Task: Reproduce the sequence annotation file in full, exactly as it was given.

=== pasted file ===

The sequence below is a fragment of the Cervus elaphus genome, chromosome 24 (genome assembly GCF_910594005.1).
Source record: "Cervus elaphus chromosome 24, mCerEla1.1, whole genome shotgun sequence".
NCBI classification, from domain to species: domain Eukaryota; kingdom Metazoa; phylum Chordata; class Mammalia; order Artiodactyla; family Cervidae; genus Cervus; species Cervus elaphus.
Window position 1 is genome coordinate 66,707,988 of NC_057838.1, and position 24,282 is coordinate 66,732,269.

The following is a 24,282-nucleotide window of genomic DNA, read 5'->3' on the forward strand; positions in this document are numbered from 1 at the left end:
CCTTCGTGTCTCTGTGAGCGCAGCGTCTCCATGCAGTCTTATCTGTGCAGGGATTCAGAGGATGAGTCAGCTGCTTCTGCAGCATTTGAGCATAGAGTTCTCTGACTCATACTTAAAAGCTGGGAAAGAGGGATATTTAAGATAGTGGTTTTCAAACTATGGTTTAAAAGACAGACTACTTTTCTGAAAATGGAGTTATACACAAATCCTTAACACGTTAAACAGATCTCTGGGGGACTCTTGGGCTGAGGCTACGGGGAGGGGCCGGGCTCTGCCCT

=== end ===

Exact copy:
The sequence below is a fragment of the Cervus elaphus genome, chromosome 24 (genome assembly GCF_910594005.1).
Source record: "Cervus elaphus chromosome 24, mCerEla1.1, whole genome shotgun sequence".
NCBI classification, from domain to species: domain Eukaryota; kingdom Metazoa; phylum Chordata; class Mammalia; order Artiodactyla; family Cervidae; genus Cervus; species Cervus elaphus.
Window position 1 is genome coordinate 66,707,988 of NC_057838.1, and position 24,282 is coordinate 66,732,269.

The following is a 24,282-nucleotide window of genomic DNA, read 5'->3' on the forward strand; positions in this document are numbered from 1 at the left end:
CCTTCGTGTCTCTGTGAGCGCAGCGTCTCCATGCAGTCTTATCTGTGCAGGGATTCAGAGGATGAGTCAGCTGCTTCTGCAGCATTTGAGCATAGAGTTCTCTGACTCATACTTAAAAGCTGGGAAAGAGGGATATTTAAGATAGTGGTTTTCAAACTATGGTTTAAAAGACAGACTACTTTTCTGAAAATGGAGTTATACACAAATCCTTAACACGTTAAACAGATCTCTGGGGGACTCTTGGGCTGAGGCTACGGGGAGGGGCCGGGCTCTGCCCT